Shareholders defeat all four of McLeod Russel's special resolutions

As of June-end this year, the promoters hold 31.03 per cent in McLeod Russel, most of which is pledged while financial institutions, including foreign portfolio investors, hold 37.32 per cent
The Brij Mohan Khaitan group's McLeod Russel, which is India’s largest tea growing company, may have to alter its debt repayment and restructuring plan after its shareholders defeated a proposal to raise borrowing and lending limits beyond legally permissible norms.

The firm's shareholders voted against all the four special resolutions of McLeod Russel, part of the Williamson Magor Group, at its 21st Annual General Meeting (AGM) on Monday.

The company, in its explanatory statement, said a debt restructuring process was underway to convert short-term debts into long-term ones, exceeding legal provisions.

Hence, the resolution was placed before shareholders in a bid to bypass the legal clause. A company official said the defeat of the resolutions would not have any impact on the restructuring plans as debt restructuring was planned at the group level. If one route of raising money to clear the debt hits a roadblock, other group entities can pitch in to raise funds, the official pointed out.

At the company's AGM, Aditya Khaitan, chairman of McLeod Russel, had said a group-level restructuring was underway, involving debt recast, sale of assets and inducting strategic investors.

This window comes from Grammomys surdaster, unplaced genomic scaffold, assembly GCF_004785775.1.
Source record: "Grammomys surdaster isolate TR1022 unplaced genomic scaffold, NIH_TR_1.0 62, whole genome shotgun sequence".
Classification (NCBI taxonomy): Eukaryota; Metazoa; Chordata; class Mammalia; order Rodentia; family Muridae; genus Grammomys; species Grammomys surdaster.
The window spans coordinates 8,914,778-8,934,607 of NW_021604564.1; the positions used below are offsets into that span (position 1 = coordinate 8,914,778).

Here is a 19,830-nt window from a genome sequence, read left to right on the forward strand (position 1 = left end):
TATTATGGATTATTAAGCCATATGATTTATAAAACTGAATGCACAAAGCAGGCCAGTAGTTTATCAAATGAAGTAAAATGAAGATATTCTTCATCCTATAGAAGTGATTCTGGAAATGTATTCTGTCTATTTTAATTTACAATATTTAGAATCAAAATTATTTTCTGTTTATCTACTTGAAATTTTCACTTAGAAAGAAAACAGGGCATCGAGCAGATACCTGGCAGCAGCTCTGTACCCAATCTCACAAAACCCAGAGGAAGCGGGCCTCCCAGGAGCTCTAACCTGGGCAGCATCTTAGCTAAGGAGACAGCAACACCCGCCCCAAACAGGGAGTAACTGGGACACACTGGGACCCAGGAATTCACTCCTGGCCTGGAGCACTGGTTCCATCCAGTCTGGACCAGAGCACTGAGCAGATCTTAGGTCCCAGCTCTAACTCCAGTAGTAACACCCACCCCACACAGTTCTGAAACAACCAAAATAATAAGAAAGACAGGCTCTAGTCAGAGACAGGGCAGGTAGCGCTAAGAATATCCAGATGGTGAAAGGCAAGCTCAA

There have been several instances in the past few years when shareholders have voted against special resolutions, said Sriram Subramanian, founder and managing director of corporate governance advisory firm, InGovern Research Services. The issues proposed for shareholders’ vote are company-specific, he pointed out. "Defeat of such resolution shows that shareholders are not accepting the management thinking and actions, and that they want change,’’ according to Subramanian.

British American Tobacco had blocked ITC’s special resolution to issue employee stock options scheme, prompting the company to come up with a cash-settled employee stock appreciation rights scheme. 

Also, at an extraordinary general meeting in March, Basant Kumar Jhawar, chairman emeritus and a co-founder at Usha Martin, was voted out from the board of directors by the other warring faction and public institutions. The second special resolution that was not accepted was to increase McLeod’s lending capacity beyond legally prescribed norms.

The other special resolutions were regarding remuneration payable to Aditya Khaitan for three years from 2017-2019. In 2017, Khaitan was the managing director of the company. Also, waiver of excess remuneration paid to Aditya Khaitan for the year ended March 31, 2017, was not passed by requisite majority. A section of shareholders at the AGM had asked for withdrawal of the resolution pertaining to the waiver.

The group has been trying to pare debt over the past year. While Eveready Industries and McLeod have been selling assets to raise money to repay its debts, the former is also in discussion with Duracell and other companies for a possible sale of battery business. The proceeds from such sale is likely to be used to pay back the lenders.

On the other hand, McNally Bharat, the troubled engineering entity of WMG, has signed an agreement with a consortium of investors led by Turbovent Industries for infusion of Rs 150 crore, subject to approval of a resolution plan outside the scope of NCLT.

The Kolkata bench of NCLT, however, has issued a temporary stay on the sale of McLeod’s assets after one of its financial creditors moved court to reclaim its dues. McLeod’s total debt is around Rs 1,700 crore while McNally’s debt is estimated at around Rs 1,500 crore. Eveready’s debt stands at around Rs 700 crore.

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